The French Revolution still haunts the city's shadows. Although the infamous prison no longer exists (except for an outline on the ground at the Place de la Bastille) its ghosts-both the fictional and the historical ones-remain in Paris. I can hear echoes of Marie Antoinette's fervent prayers as she takes Holy Communion at the Cathedral of Notre Dame before her imprisonment, and I always think of Charles Dickens's A Tale of Two Cities as I walk past the Hôtel de Ville. Sydney Carton is forever proclaiming, "It is a far, far better thing that I do, than I have ever done…" as he mounts the steps to the guillotine.

Both the Hôtel de Ville-Paris's city hall-and the site of the Bastille are on the city's Rive Droite, the "right bank," as you follow the Seine to the sea. Here, too, is the Louvre, the single largest building in Paris. I always seem to find myself in the same place each visit, standing in front of Leonardo da Vinci's "Mona Lisa".

Across the Seine is the Rive Gauche-the "left bank." Sometimes I think I catch a glimpse of Catherine Deneuve-which might be true, because she lives here in Saint-Germain-des-Prés. But so did the 19th-century novelist George Sand, and the Three Musketeers, the heroes of novels by Alexandre Dumas.

Every time I survey the multitude of boulangeries, cafes, and bistros in Paris, I think of Ernest Hemingway-one of a generation of American expatriates drawn to Paris between the two world wars. "If you are lucky enough to have lived in Paris as a young man," he wrote, "then wherever you go for the rest of your life, it stays with you, for Paris is a moveable feast."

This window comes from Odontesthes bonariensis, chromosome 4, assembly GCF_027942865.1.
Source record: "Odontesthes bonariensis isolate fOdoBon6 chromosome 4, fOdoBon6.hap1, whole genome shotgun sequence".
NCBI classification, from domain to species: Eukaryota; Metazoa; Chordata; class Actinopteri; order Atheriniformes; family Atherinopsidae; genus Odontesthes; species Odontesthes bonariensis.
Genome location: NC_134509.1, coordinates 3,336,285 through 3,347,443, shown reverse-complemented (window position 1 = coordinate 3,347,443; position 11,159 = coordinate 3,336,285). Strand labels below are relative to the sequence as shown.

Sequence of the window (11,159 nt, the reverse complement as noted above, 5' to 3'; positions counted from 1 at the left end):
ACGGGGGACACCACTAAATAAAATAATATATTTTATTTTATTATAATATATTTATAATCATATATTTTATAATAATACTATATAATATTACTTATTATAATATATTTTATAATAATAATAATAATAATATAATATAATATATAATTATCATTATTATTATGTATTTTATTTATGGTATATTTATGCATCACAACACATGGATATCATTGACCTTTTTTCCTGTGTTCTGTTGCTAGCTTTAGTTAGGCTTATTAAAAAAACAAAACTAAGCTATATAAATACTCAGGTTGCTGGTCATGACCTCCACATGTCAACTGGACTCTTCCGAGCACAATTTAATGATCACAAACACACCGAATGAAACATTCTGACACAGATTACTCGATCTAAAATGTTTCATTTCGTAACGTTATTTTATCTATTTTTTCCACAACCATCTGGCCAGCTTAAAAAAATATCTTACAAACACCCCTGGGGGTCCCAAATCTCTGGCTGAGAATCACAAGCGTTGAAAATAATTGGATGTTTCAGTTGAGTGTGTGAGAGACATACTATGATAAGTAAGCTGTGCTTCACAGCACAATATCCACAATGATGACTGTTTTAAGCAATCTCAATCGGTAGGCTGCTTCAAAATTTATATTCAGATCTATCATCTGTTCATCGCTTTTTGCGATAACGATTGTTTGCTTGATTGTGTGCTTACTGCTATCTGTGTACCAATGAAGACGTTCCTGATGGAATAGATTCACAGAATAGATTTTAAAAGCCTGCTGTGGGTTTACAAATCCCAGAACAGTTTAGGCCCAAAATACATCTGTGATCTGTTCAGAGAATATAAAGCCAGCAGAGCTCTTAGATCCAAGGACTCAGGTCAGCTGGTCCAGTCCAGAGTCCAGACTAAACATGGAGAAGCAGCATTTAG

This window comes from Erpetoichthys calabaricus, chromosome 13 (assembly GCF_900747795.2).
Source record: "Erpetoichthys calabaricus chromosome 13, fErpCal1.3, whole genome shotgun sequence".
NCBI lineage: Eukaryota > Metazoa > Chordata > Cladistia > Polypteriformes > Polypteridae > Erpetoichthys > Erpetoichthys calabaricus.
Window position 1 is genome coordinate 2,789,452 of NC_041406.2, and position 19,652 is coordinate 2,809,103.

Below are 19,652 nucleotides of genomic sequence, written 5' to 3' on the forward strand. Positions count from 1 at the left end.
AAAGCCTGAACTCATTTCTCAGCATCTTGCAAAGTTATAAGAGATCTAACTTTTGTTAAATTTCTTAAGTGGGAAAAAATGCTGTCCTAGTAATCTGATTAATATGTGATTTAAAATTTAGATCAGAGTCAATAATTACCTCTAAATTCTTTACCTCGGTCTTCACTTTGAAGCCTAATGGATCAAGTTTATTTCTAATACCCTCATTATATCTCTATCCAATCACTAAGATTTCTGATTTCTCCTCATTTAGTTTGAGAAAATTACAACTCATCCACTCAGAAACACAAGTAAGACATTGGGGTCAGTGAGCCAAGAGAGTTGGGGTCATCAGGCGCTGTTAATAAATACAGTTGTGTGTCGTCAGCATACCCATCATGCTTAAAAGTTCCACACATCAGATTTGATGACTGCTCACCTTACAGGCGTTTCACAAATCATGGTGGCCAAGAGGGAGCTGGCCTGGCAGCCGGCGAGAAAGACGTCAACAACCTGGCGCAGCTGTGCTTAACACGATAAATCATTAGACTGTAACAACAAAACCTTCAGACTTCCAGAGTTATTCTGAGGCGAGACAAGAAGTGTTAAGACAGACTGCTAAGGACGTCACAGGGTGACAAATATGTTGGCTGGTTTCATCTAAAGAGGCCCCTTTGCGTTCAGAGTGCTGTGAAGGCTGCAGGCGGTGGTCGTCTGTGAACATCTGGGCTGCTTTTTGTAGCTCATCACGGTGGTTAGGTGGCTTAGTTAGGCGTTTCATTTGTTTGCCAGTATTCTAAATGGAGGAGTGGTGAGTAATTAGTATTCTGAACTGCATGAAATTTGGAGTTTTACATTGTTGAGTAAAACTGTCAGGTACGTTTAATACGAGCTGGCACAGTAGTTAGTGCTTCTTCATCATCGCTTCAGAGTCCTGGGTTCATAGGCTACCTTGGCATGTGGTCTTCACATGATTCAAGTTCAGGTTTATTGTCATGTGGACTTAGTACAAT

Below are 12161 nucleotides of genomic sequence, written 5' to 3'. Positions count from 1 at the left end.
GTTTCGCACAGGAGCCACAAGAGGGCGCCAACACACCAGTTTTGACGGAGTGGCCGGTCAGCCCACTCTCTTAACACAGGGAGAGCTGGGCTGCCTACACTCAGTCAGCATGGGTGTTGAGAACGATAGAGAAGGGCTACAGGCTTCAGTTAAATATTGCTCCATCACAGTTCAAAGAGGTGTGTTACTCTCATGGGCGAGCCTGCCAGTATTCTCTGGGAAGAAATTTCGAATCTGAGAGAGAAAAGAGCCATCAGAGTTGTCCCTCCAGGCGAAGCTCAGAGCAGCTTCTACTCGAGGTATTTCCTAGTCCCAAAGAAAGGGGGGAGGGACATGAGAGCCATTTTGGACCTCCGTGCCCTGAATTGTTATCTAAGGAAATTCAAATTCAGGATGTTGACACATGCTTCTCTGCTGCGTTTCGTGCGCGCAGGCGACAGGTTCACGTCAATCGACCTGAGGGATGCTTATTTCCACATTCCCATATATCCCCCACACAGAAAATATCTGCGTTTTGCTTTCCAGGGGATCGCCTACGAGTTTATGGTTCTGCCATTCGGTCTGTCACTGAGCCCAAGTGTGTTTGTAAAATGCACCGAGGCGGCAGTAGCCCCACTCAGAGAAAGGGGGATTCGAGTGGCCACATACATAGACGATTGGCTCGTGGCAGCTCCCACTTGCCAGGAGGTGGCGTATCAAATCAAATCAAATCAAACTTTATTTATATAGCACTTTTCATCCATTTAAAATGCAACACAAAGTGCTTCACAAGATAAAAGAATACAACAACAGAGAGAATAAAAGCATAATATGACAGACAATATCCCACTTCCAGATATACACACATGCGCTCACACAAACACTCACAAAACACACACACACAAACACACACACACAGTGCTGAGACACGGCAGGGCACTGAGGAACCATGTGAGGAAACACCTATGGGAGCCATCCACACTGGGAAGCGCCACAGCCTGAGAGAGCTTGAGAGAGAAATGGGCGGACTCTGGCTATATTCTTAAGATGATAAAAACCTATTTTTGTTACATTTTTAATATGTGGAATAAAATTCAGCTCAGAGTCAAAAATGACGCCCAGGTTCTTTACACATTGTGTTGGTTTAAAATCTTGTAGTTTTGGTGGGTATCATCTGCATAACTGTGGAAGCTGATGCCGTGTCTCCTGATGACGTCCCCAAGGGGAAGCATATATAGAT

Picking up bread, cheese, and wine and enjoying an impromptu picnic is a very Parisian way to enjoy a leisurely lunch. (I never forget to buy a half-dozen of Marcel Proust's favorite madeleine cookies for dessert).

Another American expatriot, poet Gertrude Stein, had an apartment just around the corner from the Luxembourg Gardens. Others, such as F. Scott Fitzgerald, Cole Porter, Sherwood Anderson, and Ezra Pound, also lived nearby.

Many of the cafes mentioned by the writers in their diaries and novels still attract tourists. Hemingway especially liked La Closerie des Lilas on Montparnasse. The hot spots shifted to Boulevard St. Germain after World War II. Café de Flore and Les Deux Magots (still going strong) were favorite haunts of Jean Paul Sartre, Simone de Beauvoir, and James Baldwin.

Views celebrated by the Impressionists are everywhere in Paris. Henri de Toulouse-Lautrec immortalized Montmartre with his paintings of life in disreputable nightspots such as the Moulin Rouge. Artists Jean-Baptiste-Camille Corot, Vincent Van Gogh, Toulouse-Lautrec, and Paul Cézanne all painted the Moulin de la Galette on rue Tholozé. Montmartre is most familiar these days, though, as Amélie's neighborhood.

On my last visit to Paris, I found myself walking in the footsteps of the heroine of the 2001 movie known in French as Le Fabuleux Destin d'Amélie Poulain. I sipped a cafe au lait at the Café des Deux Moulins, where the fictional Amélie works as a waitress, and ended the afternoon at Marché de la Butte, purchasing (as she did) exactly three hazelnuts and one fig.

Somehow, in Paris it's easy to spot fictional characters and ghosts. History is all around me, and if I keep my eyes wide open, I can see beyond the surface. In Paris, I know I'm never alone.

If You Go...

Notre Dame
6 Parvis Notre-Dame
Place Jean-Paul II
75004 Paris

Ile de la Cite

Les Invalides and Musee d'Armes

Hotel de Ville


Windmills of Paris

Le Fabuleux Destin d'Amelie Poulain